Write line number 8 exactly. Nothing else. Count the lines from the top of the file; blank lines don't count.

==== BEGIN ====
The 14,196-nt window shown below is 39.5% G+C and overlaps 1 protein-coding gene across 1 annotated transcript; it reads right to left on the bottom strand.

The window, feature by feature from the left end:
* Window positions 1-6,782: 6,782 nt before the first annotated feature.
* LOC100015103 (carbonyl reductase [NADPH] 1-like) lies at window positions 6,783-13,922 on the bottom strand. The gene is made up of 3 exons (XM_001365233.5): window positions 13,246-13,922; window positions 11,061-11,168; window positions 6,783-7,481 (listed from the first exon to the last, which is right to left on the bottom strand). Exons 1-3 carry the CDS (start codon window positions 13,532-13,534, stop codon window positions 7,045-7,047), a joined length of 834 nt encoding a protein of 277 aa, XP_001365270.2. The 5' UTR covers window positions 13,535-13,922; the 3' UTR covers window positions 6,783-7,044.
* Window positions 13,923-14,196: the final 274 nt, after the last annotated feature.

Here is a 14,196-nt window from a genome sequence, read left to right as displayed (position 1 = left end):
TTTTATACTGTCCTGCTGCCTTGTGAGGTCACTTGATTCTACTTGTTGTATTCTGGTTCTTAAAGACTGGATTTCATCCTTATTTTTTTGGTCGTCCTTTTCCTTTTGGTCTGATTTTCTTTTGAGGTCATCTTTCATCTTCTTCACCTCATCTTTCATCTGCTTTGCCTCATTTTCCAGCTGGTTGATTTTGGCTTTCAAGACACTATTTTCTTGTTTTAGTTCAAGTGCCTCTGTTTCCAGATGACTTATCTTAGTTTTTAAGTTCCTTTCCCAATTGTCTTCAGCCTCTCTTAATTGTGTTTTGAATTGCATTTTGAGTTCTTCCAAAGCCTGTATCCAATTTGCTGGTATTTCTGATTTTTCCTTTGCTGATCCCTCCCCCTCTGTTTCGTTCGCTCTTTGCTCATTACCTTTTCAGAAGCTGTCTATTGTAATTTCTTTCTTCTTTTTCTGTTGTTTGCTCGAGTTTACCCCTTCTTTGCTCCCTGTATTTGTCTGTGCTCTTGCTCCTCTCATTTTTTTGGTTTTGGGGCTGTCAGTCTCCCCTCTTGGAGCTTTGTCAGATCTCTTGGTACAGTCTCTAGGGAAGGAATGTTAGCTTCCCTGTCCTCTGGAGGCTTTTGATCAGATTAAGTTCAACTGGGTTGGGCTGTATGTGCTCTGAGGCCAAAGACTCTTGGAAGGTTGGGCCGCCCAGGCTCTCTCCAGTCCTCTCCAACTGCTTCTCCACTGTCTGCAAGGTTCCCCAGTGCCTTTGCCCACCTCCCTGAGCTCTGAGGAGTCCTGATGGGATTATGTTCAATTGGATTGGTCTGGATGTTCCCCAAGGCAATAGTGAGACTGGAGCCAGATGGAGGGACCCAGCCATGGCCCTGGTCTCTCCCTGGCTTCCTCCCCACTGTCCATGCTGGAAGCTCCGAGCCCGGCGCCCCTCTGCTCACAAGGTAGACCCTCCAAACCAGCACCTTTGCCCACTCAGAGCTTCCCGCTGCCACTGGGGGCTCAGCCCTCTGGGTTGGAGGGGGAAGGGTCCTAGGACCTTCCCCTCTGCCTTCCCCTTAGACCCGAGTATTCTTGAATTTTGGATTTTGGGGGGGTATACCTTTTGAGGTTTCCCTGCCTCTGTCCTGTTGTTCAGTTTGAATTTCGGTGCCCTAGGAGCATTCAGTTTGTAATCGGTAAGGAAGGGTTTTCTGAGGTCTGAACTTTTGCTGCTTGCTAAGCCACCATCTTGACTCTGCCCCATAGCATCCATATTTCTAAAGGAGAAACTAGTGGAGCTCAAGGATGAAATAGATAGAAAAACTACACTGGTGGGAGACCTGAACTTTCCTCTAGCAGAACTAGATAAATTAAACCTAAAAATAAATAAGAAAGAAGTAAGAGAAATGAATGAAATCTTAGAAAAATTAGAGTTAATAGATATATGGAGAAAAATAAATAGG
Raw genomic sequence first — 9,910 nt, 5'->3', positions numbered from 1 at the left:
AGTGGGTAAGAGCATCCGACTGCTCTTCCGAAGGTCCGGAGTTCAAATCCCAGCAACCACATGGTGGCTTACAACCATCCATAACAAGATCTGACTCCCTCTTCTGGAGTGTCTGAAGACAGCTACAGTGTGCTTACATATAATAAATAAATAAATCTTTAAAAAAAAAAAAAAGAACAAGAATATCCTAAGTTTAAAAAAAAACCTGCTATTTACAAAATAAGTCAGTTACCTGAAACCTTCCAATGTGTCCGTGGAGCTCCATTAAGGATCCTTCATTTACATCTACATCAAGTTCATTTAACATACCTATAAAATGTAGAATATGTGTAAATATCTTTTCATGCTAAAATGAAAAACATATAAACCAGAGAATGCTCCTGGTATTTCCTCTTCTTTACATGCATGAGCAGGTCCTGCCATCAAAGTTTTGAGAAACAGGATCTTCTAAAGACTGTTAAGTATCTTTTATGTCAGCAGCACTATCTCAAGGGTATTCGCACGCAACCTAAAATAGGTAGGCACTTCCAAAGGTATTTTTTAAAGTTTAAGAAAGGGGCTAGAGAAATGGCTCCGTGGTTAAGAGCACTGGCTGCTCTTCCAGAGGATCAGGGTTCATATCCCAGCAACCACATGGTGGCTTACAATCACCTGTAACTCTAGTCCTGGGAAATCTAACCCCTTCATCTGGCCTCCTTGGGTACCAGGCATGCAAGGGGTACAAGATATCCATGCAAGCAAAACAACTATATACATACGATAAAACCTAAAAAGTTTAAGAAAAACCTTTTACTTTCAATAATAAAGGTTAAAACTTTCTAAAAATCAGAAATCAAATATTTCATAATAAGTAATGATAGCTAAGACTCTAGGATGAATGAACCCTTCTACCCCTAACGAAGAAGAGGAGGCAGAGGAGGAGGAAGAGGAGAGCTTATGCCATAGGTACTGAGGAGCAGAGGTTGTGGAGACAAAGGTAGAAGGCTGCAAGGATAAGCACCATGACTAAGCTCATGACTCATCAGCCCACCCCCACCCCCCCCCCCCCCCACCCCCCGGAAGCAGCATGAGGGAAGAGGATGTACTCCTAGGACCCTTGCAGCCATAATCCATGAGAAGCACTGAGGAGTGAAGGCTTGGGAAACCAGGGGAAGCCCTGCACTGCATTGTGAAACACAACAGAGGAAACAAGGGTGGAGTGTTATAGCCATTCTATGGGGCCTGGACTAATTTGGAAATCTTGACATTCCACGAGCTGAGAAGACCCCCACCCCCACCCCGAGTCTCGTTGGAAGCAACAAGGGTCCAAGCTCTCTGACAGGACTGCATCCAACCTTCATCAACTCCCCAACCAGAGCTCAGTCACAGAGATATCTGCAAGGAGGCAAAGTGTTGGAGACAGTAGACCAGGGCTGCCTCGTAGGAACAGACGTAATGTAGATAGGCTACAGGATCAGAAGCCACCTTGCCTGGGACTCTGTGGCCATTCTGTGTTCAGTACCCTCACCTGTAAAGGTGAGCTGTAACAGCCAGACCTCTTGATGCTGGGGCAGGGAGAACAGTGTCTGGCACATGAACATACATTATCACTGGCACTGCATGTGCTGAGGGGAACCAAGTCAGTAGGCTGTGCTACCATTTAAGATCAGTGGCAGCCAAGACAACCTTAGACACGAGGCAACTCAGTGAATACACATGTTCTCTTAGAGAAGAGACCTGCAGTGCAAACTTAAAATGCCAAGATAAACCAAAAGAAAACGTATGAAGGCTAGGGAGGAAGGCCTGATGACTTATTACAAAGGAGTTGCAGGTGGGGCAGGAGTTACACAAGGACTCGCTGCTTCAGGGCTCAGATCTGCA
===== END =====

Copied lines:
Raw genomic sequence first — 9,910 nt, 5'->3', positions numbered from 1 at the left: